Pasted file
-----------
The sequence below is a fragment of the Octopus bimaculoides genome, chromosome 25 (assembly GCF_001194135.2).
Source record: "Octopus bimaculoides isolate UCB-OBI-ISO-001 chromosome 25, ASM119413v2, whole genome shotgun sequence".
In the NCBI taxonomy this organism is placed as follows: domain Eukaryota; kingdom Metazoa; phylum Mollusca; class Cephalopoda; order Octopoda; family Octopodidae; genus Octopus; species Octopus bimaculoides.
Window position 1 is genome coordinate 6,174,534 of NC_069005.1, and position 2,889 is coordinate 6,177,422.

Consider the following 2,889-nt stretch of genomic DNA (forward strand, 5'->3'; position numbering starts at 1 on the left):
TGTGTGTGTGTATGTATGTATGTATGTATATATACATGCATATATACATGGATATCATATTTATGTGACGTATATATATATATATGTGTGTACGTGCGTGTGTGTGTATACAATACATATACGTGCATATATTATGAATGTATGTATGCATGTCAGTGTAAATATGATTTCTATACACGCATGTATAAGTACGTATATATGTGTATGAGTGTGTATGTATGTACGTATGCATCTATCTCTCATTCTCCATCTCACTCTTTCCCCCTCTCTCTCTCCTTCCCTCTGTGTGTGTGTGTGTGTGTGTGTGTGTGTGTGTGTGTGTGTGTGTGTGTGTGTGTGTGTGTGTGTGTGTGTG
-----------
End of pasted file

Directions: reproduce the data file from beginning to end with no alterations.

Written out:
The sequence below is a fragment of the Octopus bimaculoides genome, chromosome 25 (assembly GCF_001194135.2).
Source record: "Octopus bimaculoides isolate UCB-OBI-ISO-001 chromosome 25, ASM119413v2, whole genome shotgun sequence".
In the NCBI taxonomy this organism is placed as follows: domain Eukaryota; kingdom Metazoa; phylum Mollusca; class Cephalopoda; order Octopoda; family Octopodidae; genus Octopus; species Octopus bimaculoides.
Window position 1 is genome coordinate 6,174,534 of NC_069005.1, and position 2,889 is coordinate 6,177,422.

Consider the following 2,889-nt stretch of genomic DNA (forward strand, 5'->3'; position numbering starts at 1 on the left):
TGTGTGTGTGTATGTATGTATGTATGTATATATACATGCATATATACATGGATATCATATTTATGTGACGTATATATATATATATGTGTGTACGTGCGTGTGTGTGTATACAATACATATACGTGCATATATTATGAATGTATGTATGCATGTCAGTGTAAATATGATTTCTATACACGCATGTATAAGTACGTATATATGTGTATGAGTGTGTATGTATGTACGTATGCATCTATCTCTCATTCTCCATCTCACTCTTTCCCCCTCTCTCTCTCCTTCCCTCTGTGTGTGTGTGTGTGTGTGTGTGTGTGTGTGTGTGTGTGTGTGTGTGTGTGTGTGTGTGTGTGTGTGTGTG